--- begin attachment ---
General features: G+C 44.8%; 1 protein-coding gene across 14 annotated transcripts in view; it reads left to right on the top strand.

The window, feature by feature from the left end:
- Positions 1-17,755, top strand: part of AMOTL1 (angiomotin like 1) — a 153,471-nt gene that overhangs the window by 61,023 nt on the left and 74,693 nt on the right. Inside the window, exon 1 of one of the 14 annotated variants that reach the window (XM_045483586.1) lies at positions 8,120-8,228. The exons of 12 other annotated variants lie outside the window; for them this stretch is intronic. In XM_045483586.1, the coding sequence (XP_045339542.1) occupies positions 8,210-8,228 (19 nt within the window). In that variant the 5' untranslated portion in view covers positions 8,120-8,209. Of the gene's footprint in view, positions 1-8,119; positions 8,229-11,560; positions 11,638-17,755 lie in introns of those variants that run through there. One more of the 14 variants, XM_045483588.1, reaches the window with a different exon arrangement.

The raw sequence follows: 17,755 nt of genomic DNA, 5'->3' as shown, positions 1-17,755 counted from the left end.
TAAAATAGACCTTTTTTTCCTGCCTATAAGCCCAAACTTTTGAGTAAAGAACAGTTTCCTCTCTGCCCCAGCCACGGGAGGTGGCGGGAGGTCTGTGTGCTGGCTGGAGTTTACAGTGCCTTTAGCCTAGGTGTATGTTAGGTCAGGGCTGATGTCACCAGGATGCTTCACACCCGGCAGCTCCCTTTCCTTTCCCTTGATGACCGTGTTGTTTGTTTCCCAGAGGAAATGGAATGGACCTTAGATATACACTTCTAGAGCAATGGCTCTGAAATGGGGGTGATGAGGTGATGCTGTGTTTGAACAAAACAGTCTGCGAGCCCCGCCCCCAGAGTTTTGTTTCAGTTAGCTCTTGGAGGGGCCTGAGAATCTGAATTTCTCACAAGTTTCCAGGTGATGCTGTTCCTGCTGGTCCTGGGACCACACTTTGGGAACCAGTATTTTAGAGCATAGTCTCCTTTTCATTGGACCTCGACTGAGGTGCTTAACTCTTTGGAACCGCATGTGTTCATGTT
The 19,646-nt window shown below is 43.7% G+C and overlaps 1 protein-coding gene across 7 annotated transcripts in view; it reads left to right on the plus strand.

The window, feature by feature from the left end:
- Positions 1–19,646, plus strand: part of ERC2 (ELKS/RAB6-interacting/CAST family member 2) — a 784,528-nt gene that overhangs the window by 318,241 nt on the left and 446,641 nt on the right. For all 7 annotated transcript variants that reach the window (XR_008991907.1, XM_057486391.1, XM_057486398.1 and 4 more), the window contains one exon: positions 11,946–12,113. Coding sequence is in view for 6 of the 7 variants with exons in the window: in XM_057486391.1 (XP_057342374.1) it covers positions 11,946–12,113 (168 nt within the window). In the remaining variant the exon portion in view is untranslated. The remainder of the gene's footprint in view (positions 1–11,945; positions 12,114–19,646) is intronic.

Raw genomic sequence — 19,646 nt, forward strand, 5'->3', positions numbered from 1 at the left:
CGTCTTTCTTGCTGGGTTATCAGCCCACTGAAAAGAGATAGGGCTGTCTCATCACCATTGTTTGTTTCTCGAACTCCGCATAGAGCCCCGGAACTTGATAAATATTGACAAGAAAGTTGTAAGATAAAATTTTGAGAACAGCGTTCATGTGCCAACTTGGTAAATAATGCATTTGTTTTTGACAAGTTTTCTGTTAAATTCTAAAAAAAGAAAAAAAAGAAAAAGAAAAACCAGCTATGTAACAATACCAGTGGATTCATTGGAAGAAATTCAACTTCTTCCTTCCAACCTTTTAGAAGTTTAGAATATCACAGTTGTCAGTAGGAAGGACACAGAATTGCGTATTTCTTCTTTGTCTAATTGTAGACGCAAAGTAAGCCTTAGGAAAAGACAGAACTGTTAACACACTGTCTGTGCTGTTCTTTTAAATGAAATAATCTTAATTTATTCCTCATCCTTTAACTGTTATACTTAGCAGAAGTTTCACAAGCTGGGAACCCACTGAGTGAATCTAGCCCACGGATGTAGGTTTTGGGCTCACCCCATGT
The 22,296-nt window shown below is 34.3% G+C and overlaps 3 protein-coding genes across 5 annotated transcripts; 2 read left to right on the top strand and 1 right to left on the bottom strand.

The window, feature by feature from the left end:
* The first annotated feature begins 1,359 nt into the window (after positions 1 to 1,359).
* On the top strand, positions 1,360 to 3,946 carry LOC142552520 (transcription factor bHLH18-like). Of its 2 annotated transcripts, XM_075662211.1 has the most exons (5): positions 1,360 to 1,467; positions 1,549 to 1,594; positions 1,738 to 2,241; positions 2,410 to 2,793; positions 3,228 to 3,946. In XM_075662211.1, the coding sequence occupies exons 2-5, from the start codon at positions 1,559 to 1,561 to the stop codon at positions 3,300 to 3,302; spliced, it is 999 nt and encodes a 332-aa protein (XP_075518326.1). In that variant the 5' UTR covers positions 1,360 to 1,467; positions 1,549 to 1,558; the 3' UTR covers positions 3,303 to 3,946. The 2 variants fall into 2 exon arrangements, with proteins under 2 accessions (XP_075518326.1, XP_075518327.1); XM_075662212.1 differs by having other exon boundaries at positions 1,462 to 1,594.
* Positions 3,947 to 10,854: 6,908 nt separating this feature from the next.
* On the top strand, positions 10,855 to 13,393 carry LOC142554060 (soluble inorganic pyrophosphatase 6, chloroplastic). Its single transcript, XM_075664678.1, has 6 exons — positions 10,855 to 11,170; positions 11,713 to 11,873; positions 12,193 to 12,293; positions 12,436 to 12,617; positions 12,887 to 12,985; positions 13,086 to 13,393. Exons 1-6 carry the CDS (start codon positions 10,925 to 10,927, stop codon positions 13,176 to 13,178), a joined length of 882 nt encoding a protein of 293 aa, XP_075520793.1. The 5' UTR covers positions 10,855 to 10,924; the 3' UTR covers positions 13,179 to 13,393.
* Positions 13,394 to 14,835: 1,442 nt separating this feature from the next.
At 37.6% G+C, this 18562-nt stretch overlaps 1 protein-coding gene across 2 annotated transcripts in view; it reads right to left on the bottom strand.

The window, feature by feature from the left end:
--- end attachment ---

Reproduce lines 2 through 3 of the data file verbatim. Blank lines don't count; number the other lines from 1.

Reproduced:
The window, feature by feature from the left end:
- Positions 1-17,755, top strand: part of AMOTL1 (angiomotin like 1) — a 153,471-nt gene that overhangs the window by 61,023 nt on the left and 74,693 nt on the right. Inside the window, exon 1 of one of the 14 annotated variants that reach the window (XM_045483586.1) lies at positions 8,120-8,228. The exons of 12 other annotated variants lie outside the window; for them this stretch is intronic. In XM_045483586.1, the coding sequence (XP_045339542.1) occupies positions 8,210-8,228 (19 nt within the window). In that variant the 5' untranslated portion in view covers positions 8,120-8,209. Of the gene's footprint in view, positions 1-8,119; positions 8,229-11,560; positions 11,638-17,755 lie in introns of those variants that run through there. One more of the 14 variants, XM_045483588.1, reaches the window with a different exon arrangement.